NEAL CONAN, host:
The pages of historical fiction are awash in British naval heroes of the Napoleonic wars. The best known, of course, are C.S. Forester's Horatio Hornblower and Patrick O'Brian's Jack Aubrey and there are plenty more -intrepid captains who steer their frigates into harm's way, outsail, outfight and outwit French or Spanish rivals who were twice their size.
To a lesser or greater degree, they are all based on Thomas Cochrane, an auburn-haired, blue-eyed Scot. A new biography argues persuasively that his real-life exploits were often far more daring and more exciting than those of his fictional counterparts.
On his death in 1860, the Times of London concluded, history can produce few examples of such a man or of such achievement. There have been greater heroes because there have been heroes with greater opportunities, but no sailor or soldier of modern times ever displayed a more extraordinary capacity than the man who now lies dead.
If you have questions about the life and legacy of Lord Cochrane, give us a call. 800-989-8255. E-mail us: firstname.lastname@example.org. That new biography is titled "Cochrane: The Real Master and Commander." It's author, David Cordingly, joins us from the BBC Southern County Studio in Brighton, England. And welcome to TALK OF THE NATION.
Mr. DAVID CORDINGLY (Author, "Lord Cochrane: The Real Master and Commander"): Hello, Neal. Good to be with you.
CONAN: Readers of Patrick O'Brian's novel "Master and Commander" will remember Jack Aubrey's improbable victory over a much larger Spanish vessel, a battle that is lifted directly from the life of Lord Cochrane.
Mr. CORDINGLY: That's right. What is amazing about the "Master and Commander" novel, the first in the Patrick O'Brian series, is that every major incident in that novel is based on Lord Cochrane's life. And that battle - in fact, in the novel, the ship is called the Sophie. It's originally called the Speedy, and it fought a Spanish ship, something like three times bigger than the little brig sloop.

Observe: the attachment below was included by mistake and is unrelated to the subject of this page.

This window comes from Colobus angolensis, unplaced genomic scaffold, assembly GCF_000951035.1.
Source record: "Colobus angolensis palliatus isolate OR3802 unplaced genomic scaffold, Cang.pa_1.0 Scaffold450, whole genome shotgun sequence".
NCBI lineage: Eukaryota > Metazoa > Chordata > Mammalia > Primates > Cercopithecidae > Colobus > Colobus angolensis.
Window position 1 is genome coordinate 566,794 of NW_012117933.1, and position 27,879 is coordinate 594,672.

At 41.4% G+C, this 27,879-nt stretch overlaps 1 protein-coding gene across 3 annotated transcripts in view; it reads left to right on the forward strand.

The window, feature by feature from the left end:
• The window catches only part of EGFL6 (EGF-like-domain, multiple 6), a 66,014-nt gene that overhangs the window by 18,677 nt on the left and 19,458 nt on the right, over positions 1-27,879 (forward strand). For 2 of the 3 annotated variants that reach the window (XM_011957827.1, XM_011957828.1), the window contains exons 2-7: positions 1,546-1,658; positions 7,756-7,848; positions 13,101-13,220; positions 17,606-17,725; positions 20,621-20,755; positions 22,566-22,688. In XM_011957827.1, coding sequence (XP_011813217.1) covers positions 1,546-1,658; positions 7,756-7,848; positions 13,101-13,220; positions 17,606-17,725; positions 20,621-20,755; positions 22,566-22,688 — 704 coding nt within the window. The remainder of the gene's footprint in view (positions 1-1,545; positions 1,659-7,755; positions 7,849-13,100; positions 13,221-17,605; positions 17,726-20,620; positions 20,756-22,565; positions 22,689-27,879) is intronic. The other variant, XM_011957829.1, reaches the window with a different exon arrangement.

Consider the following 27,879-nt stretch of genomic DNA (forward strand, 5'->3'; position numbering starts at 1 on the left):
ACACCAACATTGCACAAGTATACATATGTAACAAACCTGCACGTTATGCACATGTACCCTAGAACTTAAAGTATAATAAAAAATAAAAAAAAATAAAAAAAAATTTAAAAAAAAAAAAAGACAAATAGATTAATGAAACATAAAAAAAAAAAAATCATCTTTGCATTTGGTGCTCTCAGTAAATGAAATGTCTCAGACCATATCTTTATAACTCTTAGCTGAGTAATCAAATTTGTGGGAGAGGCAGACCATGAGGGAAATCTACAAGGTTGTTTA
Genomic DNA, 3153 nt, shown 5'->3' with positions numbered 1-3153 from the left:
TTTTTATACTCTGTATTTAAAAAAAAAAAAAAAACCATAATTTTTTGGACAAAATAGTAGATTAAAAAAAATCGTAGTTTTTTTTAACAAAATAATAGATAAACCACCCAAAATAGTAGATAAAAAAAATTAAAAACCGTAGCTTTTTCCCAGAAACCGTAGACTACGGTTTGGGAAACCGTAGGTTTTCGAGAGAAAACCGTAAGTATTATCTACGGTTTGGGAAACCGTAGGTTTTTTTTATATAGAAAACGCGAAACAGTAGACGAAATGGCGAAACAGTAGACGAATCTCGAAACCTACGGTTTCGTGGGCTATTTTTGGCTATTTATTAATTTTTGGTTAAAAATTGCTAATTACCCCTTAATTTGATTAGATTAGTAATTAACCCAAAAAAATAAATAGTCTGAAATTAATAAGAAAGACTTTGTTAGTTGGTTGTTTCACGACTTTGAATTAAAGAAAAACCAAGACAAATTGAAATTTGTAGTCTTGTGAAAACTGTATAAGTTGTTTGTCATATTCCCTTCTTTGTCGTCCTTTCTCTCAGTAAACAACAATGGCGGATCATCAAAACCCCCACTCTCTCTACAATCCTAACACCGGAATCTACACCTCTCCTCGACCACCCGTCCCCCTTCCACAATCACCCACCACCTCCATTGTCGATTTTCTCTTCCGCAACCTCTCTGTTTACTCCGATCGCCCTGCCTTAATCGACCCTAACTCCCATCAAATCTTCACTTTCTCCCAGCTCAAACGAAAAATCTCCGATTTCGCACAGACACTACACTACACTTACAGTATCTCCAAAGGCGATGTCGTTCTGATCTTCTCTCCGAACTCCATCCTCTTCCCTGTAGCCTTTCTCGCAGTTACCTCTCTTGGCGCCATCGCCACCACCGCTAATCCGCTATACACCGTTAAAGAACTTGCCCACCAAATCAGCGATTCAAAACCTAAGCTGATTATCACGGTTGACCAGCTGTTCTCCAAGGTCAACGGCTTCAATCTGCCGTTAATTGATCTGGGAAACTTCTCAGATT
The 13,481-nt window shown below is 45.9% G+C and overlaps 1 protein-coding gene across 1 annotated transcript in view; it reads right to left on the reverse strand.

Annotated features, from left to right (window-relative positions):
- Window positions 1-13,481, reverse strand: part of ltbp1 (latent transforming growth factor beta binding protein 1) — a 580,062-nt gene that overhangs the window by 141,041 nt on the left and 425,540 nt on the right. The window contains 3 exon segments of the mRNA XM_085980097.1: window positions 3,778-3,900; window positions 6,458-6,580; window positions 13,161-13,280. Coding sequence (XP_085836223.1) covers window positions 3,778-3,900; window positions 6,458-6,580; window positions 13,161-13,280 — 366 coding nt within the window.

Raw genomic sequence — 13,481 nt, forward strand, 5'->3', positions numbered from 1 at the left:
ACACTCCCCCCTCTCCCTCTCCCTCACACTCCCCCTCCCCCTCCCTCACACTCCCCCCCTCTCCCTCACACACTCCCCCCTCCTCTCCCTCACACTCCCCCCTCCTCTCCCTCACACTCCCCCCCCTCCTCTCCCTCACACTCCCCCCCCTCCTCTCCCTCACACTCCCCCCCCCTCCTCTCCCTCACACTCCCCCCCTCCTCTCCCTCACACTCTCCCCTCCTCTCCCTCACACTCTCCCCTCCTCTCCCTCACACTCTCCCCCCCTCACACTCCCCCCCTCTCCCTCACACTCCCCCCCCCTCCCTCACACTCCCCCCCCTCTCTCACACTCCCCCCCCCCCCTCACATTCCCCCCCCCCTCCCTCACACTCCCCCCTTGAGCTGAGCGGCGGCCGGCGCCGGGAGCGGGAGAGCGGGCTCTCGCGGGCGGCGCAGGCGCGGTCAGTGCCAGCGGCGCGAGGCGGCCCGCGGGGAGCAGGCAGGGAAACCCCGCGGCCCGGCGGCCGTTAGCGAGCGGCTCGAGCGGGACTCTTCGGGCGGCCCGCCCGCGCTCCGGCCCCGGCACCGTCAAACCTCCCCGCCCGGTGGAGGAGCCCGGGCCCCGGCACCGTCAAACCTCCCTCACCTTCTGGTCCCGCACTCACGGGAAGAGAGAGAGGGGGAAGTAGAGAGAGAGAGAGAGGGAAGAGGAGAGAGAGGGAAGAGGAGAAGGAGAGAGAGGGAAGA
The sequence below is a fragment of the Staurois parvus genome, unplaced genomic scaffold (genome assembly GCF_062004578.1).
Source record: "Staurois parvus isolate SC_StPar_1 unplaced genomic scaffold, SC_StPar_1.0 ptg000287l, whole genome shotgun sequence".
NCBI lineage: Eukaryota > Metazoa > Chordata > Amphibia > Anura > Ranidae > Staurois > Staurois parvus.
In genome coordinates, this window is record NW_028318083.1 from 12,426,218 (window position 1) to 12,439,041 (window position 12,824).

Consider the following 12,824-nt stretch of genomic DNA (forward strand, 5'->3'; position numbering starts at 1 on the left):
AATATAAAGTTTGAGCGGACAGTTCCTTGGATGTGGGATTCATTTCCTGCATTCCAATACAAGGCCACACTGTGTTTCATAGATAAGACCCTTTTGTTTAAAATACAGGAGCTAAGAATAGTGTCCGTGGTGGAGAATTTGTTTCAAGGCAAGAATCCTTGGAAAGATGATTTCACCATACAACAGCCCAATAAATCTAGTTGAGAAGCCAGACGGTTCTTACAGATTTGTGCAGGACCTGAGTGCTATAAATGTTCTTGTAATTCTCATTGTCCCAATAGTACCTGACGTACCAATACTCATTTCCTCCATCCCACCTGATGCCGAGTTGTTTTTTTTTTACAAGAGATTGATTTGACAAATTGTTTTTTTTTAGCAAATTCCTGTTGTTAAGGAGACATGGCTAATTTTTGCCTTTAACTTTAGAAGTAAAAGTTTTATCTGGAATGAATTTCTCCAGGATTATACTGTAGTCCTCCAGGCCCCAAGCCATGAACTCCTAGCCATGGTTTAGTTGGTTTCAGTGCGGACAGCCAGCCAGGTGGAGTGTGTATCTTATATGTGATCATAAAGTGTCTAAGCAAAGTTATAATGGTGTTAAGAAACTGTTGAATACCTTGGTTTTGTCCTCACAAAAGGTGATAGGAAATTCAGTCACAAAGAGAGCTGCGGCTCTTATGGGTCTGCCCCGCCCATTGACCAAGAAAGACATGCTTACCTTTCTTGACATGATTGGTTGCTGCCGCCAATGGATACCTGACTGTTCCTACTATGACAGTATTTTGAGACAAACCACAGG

By a series of cunning moves, actually captured the ship, which had four times as many crew, and it made Cochrane's reputation, really, and he then went on to do a series of amazing coastal raids across the Mediterranean.
And the high point in his life before some of the low points we can get home to was a fire ship attack on an entire French fleet of the French - the West French Coast, when he actually led personally, in a sort of explosion vessel, which he then set far to and jumped into a little boat and rode away in it.
It resulted the entire French fleet going aground. And for that, he was made a knight of the Bath and became a national hero.
CONAN: He also made and squandered enormous fortunes and prize money and got into amazing confrontations with his superiors, including his commander at that very battle.
Mr. CORDINGLY: Well, he did. The trouble with Cochrane was he used to run these people that is his own worst enemy. He couldn't - he should have - when he should have kept his mouth shut, he didn't. And the problem with that particular fire ship attack was that he believed that his commander, somebody called Lord Gambier didn't support him and didn't send in a fleet, so that they could finish off the French.
And he then refused to endorse a vote of thanks in the house of parliament because he'd actually become an MP himself. And as a result, Lord Gambier insisted on having a court martial of himself in order to prove his innocence.
And it was a complete stitch up. The naval high command just closed ranks and froze out Lord Cochrane and he subsequently got involved in a major stock exchange fraud in which he was found guilty, though I believe he was actually innocent of it.
And the result of that, he was sent to prison and thrown out of the navy, serve his life from having been a major hero, to something he was in disgrace -without a job.
CONAN: And, again, readers of Patrick O'Brian's books will remember an incident quite close to that in one of his books, where Jack Aubrey is pilloried. But Cochrane himself, you think of him as this fire eating, you know, commander, you know, ready to charge, but a charmer, a shy man.